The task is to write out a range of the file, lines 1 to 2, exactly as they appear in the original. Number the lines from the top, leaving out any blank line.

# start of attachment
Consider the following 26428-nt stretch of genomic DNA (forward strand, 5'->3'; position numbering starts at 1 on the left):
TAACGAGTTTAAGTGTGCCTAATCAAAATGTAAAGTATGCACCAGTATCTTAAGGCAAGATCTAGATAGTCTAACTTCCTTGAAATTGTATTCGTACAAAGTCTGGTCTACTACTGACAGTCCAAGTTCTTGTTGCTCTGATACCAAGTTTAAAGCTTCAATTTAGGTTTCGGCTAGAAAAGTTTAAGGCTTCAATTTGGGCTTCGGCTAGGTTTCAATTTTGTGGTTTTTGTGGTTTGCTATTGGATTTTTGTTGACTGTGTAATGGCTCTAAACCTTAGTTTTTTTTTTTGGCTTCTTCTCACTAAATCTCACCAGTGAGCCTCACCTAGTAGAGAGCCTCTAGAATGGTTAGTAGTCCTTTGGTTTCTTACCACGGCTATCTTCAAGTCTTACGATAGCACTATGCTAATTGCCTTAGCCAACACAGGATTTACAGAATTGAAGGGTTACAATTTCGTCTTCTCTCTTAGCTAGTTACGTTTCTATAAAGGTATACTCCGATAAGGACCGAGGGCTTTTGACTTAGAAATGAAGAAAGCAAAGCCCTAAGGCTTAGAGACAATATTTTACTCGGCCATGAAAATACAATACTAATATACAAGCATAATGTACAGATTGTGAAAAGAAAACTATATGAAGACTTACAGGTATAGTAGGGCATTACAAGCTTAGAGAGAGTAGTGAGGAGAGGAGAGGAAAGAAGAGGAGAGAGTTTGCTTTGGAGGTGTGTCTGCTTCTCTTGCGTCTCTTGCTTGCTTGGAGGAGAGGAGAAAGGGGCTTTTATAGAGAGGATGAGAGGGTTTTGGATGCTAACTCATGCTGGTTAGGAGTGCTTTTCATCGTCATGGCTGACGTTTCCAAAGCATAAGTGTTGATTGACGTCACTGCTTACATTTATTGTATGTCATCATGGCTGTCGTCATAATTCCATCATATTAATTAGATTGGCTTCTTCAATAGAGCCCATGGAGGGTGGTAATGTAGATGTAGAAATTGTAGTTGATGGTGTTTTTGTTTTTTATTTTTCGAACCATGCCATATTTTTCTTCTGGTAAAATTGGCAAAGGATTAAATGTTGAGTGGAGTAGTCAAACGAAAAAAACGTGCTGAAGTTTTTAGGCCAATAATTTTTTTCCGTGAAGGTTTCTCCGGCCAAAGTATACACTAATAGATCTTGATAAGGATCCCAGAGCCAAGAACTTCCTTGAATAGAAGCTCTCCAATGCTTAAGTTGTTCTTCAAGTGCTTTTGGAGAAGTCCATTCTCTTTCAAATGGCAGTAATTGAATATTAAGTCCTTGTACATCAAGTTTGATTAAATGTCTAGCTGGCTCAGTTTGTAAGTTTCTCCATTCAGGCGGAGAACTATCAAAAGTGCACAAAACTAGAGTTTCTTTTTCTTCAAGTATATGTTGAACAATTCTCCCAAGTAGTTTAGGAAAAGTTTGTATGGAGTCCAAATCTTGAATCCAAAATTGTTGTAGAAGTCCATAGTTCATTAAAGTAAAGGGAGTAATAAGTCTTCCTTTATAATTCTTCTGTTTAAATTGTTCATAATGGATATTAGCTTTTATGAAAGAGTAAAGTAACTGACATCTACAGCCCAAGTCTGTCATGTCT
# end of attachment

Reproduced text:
Consider the following 26428-nt stretch of genomic DNA (forward strand, 5'->3'; position numbering starts at 1 on the left):
TAACGAGTTTAAGTGTGCCTAATCAAAATGTAAAGTATGCACCAGTATCTTAAGGCAAGATCTAGATAGTCTAACTTCCTTGAAATTGTATTCGTACAAAGTCTGGTCTACTACTGACAGTCCAAGTTCTTGTTGCTCTGATACCAAGTTTAAAGCTTCAATTTAGGTTTCGGCTAGAAAAGTTTAAGGCTTCAATTTGGGCTTCGGCTAGGTTTCAATTTTGTGGTTTTTGTGGTTTGCTATTGGATTTTTGTTGACTGTGTAATGGCTCTAAACCTTAGTTTTTTTTTTTGGCTTCTTCTCACTAAATCTCACCAGTGAGCCTCACCTAGTAGAGAGCCTCTAGAATGGTTAGTAGTCCTTTGGTTTCTTACCACGGCTATCTTCAAGTCTTACGATAGCACTATGCTAATTGCCTTAGCCAACACAGGATTTACAGAATTGAAGGGTTACAATTTCGTCTTCTCTCTTAGCTAGTTACGTTTCTATAAAGGTATACTCCGATAAGGACCGAGGGCTTTTGACTTAGAAATGAAGAAAGCAAAGCCCTAAGGCTTAGAGACAATATTTTACTCGGCCATGAAAATACAATACTAATATACAAGCATAATGTACAGATTGTGAAAAGAAAACTATATGAAGACTTACAGGTATAGTAGGGCATTACAAGCTTAGAGAGAGTAGTGAGGAGAGGAGAGGAAAGAAGAGGAGAGAGTTTGCTTTGGAGGTGTGTCTGCTTCTCTTGCGTCTCTTGCTTGCTTGGAGGAGAGGAGAAAGGGGCTTTTATAGAGAGGATGAGAGGGTTTTGGATGCTAACTCATGCTGGTTAGGAGTGCTTTTCATCGTCATGGCTGACGTTTCCAAAGCATAAGTGTTGATTGACGTCACTGCTTACATTTATTGTATGTCATCATGGCTGTCGTCATAATTCCATCATATTAATTAGATTGGCTTCTTCAATAGAGCCCATGGAGGGTGGTAATGTAGATGTAGAAATTGTAGTTGATGGTGTTTTTGTTTTTTATTTTTCGAACCATGCCATATTTTTCTTCTGGTAAAATTGGCAAAGGATTAAATGTTGAGTGGAGTAGTCAAACGAAAAAAACGTGCTGAAGTTTTTAGGCCAATAATTTTTTTCCGTGAAGGTTTCTCCGGCCAAAGTATACACTAATAGATCTTGATAAGGATCCCAGAGCCAAGAACTTCCTTGAATAGAAGCTCTCCAATGCTTAAGTTGTTCTTCAAGTGCTTTTGGAGAAGTCCATTCTCTTTCAAATGGCAGTAATTGAATATTAAGTCCTTGTACATCAAGTTTGATTAAATGTCTAGCTGGCTCAGTTTGTAAGTTTCTCCATTCAGGCGGAGAACTATCAAAAGTGCACAAAACTAGAGTTTCTTTTTCTTCAAGTATATGTTGAACAATTCTCCCAAGTAGTTTAGGAAAAGTTTGTATGGAGTCCAAATCTTGAATCCAAAATTGTTGTAGAAGTCCATAGTTCATTAAAGTAAAGGGAGTAATAAGTCTTCCTTTATAATTCTTCTGTTTAAATTGTTCATAATGGATATTAGCTTTTATGAAAGAGTAAAGTAACTGACATCTACAGCCCAAGTCTGTCATGTCT